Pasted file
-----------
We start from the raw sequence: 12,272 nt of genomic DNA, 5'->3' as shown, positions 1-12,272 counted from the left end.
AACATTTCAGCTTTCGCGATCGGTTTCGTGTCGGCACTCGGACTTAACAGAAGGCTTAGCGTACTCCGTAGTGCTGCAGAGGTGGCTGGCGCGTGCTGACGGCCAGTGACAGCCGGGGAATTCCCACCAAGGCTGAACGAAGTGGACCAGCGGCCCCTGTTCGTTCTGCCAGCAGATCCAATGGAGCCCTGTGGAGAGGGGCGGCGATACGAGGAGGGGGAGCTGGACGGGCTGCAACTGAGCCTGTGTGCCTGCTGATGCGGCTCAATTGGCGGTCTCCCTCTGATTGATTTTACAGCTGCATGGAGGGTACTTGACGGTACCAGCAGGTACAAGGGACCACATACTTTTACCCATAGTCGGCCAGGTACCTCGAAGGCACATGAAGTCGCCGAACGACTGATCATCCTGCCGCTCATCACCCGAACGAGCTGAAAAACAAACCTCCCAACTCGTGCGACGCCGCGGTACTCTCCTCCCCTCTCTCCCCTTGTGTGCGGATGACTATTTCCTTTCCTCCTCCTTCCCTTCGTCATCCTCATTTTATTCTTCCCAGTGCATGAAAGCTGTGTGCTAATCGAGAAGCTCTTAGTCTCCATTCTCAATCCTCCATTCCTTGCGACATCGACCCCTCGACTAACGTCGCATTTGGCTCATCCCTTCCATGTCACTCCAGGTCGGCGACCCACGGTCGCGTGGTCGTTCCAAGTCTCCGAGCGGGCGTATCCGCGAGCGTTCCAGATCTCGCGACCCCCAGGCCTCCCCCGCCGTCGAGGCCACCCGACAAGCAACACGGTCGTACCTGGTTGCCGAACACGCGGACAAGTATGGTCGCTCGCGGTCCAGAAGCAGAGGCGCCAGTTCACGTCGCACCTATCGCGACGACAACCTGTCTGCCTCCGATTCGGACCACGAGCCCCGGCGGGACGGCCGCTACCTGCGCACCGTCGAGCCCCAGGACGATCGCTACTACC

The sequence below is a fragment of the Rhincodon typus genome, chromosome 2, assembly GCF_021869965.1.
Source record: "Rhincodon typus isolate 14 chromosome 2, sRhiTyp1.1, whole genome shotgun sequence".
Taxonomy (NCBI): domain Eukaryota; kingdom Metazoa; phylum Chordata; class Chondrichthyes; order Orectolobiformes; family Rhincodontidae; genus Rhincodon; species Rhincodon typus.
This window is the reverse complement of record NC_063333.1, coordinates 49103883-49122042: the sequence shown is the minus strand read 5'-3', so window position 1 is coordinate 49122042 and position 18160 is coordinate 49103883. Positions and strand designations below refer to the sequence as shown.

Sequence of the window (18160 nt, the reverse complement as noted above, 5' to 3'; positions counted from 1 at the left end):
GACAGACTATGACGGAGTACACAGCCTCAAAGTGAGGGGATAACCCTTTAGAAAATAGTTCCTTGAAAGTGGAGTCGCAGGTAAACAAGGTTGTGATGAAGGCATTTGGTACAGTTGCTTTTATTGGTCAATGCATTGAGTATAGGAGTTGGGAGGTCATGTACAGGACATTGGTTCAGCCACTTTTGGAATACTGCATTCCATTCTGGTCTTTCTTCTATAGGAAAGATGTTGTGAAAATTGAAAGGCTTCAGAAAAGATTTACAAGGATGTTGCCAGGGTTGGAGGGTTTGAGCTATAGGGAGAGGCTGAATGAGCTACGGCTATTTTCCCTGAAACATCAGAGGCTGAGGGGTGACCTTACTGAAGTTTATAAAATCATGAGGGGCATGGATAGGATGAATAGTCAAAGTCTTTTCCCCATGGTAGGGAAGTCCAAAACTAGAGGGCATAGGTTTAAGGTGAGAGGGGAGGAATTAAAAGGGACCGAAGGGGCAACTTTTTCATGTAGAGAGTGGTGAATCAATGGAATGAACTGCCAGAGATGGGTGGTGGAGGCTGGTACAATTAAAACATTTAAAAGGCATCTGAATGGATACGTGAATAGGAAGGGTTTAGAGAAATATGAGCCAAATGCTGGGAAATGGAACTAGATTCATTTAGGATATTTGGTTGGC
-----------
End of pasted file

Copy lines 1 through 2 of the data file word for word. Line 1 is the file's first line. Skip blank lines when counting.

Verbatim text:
We start from the raw sequence: 12,272 nt of genomic DNA, 5'->3' as shown, positions 1-12,272 counted from the left end.
AACATTTCAGCTTTCGCGATCGGTTTCGTGTCGGCACTCGGACTTAACAGAAGGCTTAGCGTACTCCGTAGTGCTGCAGAGGTGGCTGGCGCGTGCTGACGGCCAGTGACAGCCGGGGAATTCCCACCAAGGCTGAACGAAGTGGACCAGCGGCCCCTGTTCGTTCTGCCAGCAGATCCAATGGAGCCCTGTGGAGAGGGGCGGCGATACGAGGAGGGGGAGCTGGACGGGCTGCAACTGAGCCTGTGTGCCTGCTGATGCGGCTCAATTGGCGGTCTCCCTCTGATTGATTTTACAGCTGCATGGAGGGTACTTGACGGTACCAGCAGGTACAAGGGACCACATACTTTTACCCATAGTCGGCCAGGTACCTCGAAGGCACATGAAGTCGCCGAACGACTGATCATCCTGCCGCTCATCACCCGAACGAGCTGAAAAACAAACCTCCCAACTCGTGCGACGCCGCGGTACTCTCCTCCCCTCTCTCCCCTTGTGTGCGGATGACTATTTCCTTTCCTCCTCCTTCCCTTCGTCATCCTCATTTTATTCTTCCCAGTGCATGAAAGCTGTGTGCTAATCGAGAAGCTCTTAGTCTCCATTCTCAATCCTCCATTCCTTGCGACATCGACCCCTCGACTAACGTCGCATTTGGCTCATCCCTTCCATGTCACTCCAGGTCGGCGACCCACGGTCGCGTGGTCGTTCCAAGTCTCCGAGCGGGCGTATCCGCGAGCGTTCCAGATCTCGCGACCCCCAGGCCTCCCCCGCCGTCGAGGCCACCCGACAAGCAACACGGTCGTACCTGGTTGCCGAACACGCGGACAAGTATGGTCGCTCGCGGTCCAGAAGCAGAGGCGCCAGTTCACGTCGCACCTATCGCGACGACAACCTGTCTGCCTCCGATTCGGACCACGAGCCCCGGCGGGACGGCCGCTACCTGCGCACCGTCGAGCCCCAGGACGATCGCTACTACC